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Riley v. S.C. State Ports Authority

Supreme Court of South Carolina
Feb 19, 1970
172 S.E.2d 657 (S.C. 1970)



February 19, 1970.

Messrs. Daniel R. McLeod, Attorney General, and Charles A. Taylor, III, Assistant Attorney General, of Columbia, for Appellants, cite: As to deceased not suffering an "Injury by accident" within the meaning of the South Carolina Workmen's Compensation Law: 195 S.C. 346, 11 S.E.2d 376; 209 S.C. 411, 40 S.E.2d 626; 197 S.C. 313, 15 S.E.2d 334; 75 Ohio L. Abs. 487, 144 N.E.2d 292; 147 Tenn. 369, 247 S.W. 989; 184 Tenn. 464, 201 S.W.2d 651; 80 Ind. App. 668, 142 N.E. 19; 42 Ga. App. 633, 157 S.E. 260; 224 S.C. 89, 77 S.E.2d 491; 222 S.C. 303, 72 S.E.2d 572; 235 S.C. 1, 109 S.E.2d 701; 235 S.C. 219, 110 S.E.2d 851; 4 Schneider, Workmen's Compensation Text, Sec. 1278, p. 435 (3d perm. ed. 1945); 202 S.C. 43, 24 S.E.2d 116.

Messrs. J. Kenneth Rentiers and A. Arthur Rosenblum, of Charleston, for Respondent, cite: As to the deceased suffering an "injury by accident" within the meaning of the South Carolina Workmen's Compensation Law: 70 S.E.2d 211, 221 S.C. 212; 202 S.C. 43, 24 S.E.2d 116; 147 Tenn. 369, 247 S.W. 989; 80 Ind. App. 668, 142 N.E. 19; 121 Ohio St. 377, 169 N.E. 305; 81 N.E.2d 626; 440 P.2d 775; 173 N.Y.S.2d 358; 236 S.C. 540, 115 S.E. 183; 238 S.C. 411, 120 S.E.2d 685; 235 S.C. 1, 109 S.E.2d 701; 141 S.E.2d 662, 245 S.C. 513; 225 S.C. 89, 77 S.E.2d 491; 146 S.E.2d 856, 247 S.C. 241.

February 19, 1970.

This case arose under the South Carolina Workmen's Compensation Act, Section 72-1 et seq., Code of 1962. It involves a claim for compensation arising out of the death of Abraham Paul Riley, who left surviving him his dependent widow, Mrs. Elizabeth Riley, the respondent herein.

The deceased, Abraham Paul Riley, was a sixty-one year old colored male who had been working for the State Ports Authority for six years. He was employed as a manual laborer, and his duties consisted of loading and unloading railroad cars, and, from time to time, sweeping or cleaning up the work area. During the morning of December 5, 1966, the deceased helped unload clay bags and that afternoon he performed clean-up duties. As he was leaving work, some time after five o'clock that afternoon, Riley collapsed. He was taken to the Charleston Medical College Hospital where he died approximately eight hours later of a massive intercerebral hemorrhage.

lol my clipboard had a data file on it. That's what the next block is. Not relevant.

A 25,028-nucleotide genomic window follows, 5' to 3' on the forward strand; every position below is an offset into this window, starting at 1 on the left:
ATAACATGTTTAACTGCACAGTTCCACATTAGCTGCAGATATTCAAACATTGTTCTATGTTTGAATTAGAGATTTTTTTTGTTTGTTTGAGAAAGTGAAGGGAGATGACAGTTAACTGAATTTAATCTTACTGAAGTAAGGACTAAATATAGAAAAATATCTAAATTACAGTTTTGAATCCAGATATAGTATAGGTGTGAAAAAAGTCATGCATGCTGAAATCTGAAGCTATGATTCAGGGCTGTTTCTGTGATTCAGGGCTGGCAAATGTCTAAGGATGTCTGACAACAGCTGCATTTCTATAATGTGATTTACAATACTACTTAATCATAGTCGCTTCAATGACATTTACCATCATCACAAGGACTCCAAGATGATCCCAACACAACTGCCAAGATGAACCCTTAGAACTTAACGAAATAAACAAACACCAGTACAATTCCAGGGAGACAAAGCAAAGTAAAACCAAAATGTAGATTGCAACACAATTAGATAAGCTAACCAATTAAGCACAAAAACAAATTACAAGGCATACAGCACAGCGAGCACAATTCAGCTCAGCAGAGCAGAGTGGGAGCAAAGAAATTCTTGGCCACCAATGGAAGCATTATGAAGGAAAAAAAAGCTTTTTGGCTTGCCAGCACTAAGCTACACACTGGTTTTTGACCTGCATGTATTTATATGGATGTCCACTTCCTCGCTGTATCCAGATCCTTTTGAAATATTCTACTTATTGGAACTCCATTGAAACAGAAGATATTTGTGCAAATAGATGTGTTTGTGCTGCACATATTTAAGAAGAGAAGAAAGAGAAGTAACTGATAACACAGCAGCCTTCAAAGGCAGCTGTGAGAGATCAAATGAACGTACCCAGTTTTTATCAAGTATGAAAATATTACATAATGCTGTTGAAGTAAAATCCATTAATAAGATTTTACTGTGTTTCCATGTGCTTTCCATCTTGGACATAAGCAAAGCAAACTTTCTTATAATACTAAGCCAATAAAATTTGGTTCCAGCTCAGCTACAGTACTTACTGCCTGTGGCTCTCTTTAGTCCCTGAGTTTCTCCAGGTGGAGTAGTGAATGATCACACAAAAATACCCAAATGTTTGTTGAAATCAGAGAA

It is the contention of the respondent that her husband died as a result of an accident arising out of and in the course of his employment. The appellants denied that the deceased suffered an injury by accident within the meaning of the compensation law.

The testimony in this case was taken before a single commissioner. This commissioner filed his award in which he found:

"That the employee, Abraham Paul Riley, during the morning and afternoon of December 5, 1966, breathed dustladen atmosphere, which, added to his long-standing asthmatic malady, caused him to have fits of coughing during the morning and afternoon, which accelerated his blood pressure, causing a rupture of the blood vessels in the head, and causing hemorrhage, * * *" resulting in his death on December 6, 1966.

The single commissioner also found that the employee's death was compensable in that the inhalation of dust with resulting spells of coughing constituted an accident within the compensation law.

The appellants made timely application for a review of the award of the single commissioner to the full commission. The commission affirmed the award made by the single commissioner. Thereafter, an appeal was duly taken by the appellants to the Court of Common Pleas for Charleston County and was heard by The Honorable Robert W. Hayes, Presiding Judge, who, on May 22, 1969, issued his order affirming the decision and award of the Commission. This appeal followed.

The question for decision is whether there was any competent evidence before the Commission to reasonably support its findings of fact, and whether such findings justified its legal conclusion.

We have held in numerous cases that the burden is upon the claimant to prove such facts as will render the injury compensable within the provisions of the Workmen's Compensation Act. We have also held that the Commission is the fact finding body, and this court and the circuit court, both being Appellate Courts in workmen's compensation cases, can only review the facts to determine whether or not there is any competent evidence to support the findings made by the Commission. Glover v. Columbia Hospital, 236 S.C. 410, 114 S.E.2d 565, and Herndon v. Morgan Mills, Inc., 246 S.C. 201, 143 S.E.2d 376.

There is testimony that shows that Abraham Paul Riley was exposed to a heavily dust laden atmosphere both in the morning and in the afternoon of the day in question, and that he did breathe dust, which when added to his pre-existing malady of asthma, caused him to have fits of coughing during the day. There is also medical testimony that the breathing of the dust and the coughing, as a result thereof, accelerated the employee's blood pressure, bringing about the rupture of the blood vessels, with hemorrhage in the brain, resulting in death. The evidence in this case supports these factual findings by the Commission.

The appellants do not contest the factual findings but contend, admitting the facts, that under Section 72-14 of the Code, that the employee suffered no "injury by accident" within the meaning of the compensation law, but contend that it is clear from the evidence that the employee died as a result of natural causes.